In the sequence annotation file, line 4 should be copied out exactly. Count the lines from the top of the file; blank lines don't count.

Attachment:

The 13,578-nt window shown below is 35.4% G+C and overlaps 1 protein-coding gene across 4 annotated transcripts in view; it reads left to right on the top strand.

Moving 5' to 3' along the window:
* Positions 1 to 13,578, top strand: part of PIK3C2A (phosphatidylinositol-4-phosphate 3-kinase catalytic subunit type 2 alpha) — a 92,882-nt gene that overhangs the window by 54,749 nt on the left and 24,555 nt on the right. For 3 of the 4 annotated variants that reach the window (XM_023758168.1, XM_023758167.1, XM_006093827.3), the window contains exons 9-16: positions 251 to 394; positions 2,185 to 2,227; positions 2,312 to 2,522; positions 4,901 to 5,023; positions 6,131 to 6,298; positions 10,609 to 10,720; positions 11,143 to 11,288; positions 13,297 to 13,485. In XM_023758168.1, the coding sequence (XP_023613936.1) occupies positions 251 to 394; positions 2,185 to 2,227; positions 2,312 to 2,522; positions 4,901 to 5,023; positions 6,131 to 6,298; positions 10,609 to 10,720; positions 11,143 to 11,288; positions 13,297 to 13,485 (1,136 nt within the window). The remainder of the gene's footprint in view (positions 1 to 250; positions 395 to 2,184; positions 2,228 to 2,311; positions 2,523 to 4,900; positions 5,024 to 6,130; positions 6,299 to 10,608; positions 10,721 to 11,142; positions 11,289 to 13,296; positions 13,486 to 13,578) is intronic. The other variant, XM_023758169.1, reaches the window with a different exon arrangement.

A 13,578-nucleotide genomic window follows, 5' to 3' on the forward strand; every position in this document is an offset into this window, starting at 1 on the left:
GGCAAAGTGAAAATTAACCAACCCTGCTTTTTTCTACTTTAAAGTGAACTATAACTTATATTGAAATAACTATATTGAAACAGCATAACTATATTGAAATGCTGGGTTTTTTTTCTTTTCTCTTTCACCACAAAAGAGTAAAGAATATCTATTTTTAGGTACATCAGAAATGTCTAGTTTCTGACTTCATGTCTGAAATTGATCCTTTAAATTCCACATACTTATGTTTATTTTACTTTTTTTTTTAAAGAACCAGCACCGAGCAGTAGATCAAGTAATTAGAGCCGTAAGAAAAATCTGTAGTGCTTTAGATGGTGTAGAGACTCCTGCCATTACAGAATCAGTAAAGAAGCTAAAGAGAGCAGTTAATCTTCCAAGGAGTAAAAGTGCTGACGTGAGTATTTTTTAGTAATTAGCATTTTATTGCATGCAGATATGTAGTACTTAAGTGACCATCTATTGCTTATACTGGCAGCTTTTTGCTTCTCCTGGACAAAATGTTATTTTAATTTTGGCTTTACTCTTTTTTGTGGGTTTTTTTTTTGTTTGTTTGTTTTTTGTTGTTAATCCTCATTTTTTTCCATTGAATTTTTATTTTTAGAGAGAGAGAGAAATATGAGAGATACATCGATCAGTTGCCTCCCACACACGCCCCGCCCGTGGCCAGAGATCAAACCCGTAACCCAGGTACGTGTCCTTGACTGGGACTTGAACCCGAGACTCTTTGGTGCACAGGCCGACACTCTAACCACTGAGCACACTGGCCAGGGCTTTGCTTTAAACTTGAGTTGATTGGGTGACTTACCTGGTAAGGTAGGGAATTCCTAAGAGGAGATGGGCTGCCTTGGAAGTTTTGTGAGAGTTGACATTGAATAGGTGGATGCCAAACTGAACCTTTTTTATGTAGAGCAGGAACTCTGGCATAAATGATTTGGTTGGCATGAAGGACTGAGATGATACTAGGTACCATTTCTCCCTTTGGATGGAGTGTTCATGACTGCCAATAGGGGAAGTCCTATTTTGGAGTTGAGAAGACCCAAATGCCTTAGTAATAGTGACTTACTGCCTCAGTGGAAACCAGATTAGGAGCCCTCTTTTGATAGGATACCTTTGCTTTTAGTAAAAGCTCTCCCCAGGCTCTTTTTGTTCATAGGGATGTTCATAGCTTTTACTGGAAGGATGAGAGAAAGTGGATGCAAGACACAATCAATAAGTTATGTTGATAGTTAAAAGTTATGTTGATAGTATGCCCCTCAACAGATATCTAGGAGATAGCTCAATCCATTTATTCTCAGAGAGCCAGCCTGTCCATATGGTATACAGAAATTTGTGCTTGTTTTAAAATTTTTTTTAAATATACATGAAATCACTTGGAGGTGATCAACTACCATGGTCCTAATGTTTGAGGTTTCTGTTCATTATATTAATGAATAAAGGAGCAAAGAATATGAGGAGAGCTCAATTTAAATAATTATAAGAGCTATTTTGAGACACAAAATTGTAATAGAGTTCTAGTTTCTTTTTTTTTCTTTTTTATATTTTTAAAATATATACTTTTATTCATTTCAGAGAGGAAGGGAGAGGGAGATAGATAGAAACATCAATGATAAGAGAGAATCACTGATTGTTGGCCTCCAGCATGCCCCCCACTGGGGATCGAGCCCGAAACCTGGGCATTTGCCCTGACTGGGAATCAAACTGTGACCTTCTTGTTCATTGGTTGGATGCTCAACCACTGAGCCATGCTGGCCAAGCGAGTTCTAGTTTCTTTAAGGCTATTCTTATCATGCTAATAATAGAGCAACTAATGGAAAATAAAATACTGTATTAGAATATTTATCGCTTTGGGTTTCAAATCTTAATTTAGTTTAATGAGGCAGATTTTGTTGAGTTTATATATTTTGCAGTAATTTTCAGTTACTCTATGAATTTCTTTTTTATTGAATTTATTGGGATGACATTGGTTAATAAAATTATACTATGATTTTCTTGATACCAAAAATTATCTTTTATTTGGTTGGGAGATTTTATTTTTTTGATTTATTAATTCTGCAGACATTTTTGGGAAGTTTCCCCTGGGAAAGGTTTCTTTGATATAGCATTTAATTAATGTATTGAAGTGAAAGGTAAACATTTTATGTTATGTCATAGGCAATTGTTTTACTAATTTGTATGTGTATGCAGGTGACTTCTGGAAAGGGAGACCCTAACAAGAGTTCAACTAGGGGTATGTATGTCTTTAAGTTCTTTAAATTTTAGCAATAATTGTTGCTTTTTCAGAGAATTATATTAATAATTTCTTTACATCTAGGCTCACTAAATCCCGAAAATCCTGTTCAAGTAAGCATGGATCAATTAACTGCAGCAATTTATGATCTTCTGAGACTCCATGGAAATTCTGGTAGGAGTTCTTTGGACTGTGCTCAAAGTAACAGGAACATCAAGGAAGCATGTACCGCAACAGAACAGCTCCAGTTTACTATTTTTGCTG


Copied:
A 13,578-nucleotide genomic window follows, 5' to 3' on the forward strand; every position in this document is an offset into this window, starting at 1 on the left: